Today, once distinctly ‘regional’ centres like Drouin and Warragul are following in the footsteps of Lynbrook and Officer as effective growth areas for the metropolis. These new ‘pioneer’ suburbs have the great appeal of affordability and, indeed, the amenity and character of genuine country towns. But they offer access to only very small fraction of the jobs in the metropolitan labour market, and this is especially so for, high paid, knowledge intensive jobs (see Table 2). Note that because Table 2 applies average travel times across the day, it overstates access to jobs from the areas in question, compared to Table 1 which applies the drive times in the morning peak.
FIGURE 2: Dwelling approvals - Melbourne metropolitan growth areas
TABLE 1: Longitudinal comparison of two growth areas
TABLE 2: Access to jobs - selected current and historical growth areas
Meanwhile, some basic infrastructures to support Melbourne’s burgeoning growth have been seriously neglected. For example, the city’s stock of social housing has been virtually static for the past decade, while its share of all housing in the metropolis has declined sharply (Figure 3).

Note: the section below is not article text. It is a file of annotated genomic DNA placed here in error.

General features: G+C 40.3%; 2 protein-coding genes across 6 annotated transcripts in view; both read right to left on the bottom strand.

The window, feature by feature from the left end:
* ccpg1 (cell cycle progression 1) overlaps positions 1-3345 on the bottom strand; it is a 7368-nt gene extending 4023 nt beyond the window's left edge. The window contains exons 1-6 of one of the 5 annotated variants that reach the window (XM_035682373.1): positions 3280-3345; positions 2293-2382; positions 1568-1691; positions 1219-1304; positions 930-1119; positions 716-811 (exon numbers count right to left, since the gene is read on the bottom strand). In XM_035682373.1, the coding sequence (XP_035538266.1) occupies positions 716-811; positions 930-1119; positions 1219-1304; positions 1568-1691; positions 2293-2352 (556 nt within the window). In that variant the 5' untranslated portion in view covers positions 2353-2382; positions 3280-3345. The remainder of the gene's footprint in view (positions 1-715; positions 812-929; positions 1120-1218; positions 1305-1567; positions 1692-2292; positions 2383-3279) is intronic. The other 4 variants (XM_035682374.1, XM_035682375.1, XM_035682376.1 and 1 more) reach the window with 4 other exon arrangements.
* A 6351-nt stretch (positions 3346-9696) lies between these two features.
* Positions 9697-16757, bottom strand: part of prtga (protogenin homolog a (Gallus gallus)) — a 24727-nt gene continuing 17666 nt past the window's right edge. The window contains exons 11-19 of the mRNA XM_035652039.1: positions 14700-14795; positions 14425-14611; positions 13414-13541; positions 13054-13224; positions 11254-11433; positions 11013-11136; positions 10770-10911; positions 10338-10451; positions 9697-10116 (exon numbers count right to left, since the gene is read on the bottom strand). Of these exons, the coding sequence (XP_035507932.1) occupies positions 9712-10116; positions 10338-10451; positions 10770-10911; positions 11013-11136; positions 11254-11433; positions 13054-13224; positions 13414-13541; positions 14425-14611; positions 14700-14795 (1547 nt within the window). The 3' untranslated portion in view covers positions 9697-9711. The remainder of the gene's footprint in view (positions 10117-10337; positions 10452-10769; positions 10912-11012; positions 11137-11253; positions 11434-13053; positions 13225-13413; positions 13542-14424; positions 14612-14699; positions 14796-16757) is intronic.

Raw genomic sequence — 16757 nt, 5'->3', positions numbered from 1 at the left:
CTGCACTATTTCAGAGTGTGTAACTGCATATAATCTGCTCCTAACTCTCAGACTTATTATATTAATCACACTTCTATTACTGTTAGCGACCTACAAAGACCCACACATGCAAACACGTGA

FIGURE 3: Occupied social housing in metropolitan Melbourne
Given these problems in dealing with Melbourne’s growth, I want to challenge the received wisdom that the State Government, as a democratic institution, is structurally suited to the task of metropolitan management. In fact, I will argue that we need a radically different approach including the formation of a separate sphere of metropolitan governance.
In the ten years to 2018, total State Government employment grew by around 20 per cent, no doubt to keep pace with strong population growth in Victoria and particularly in Melbourne.
Local government is faced with the same task, but total employment in the sector grew by less than 15% over the same period. Indeed, aggregate employment in the sector has actually fallen since its peak in 2010/11 (Figure 4).
FIGURE 4: Index of aggregate employment - state government sector and local government sector - Victoria 2008/09 = 100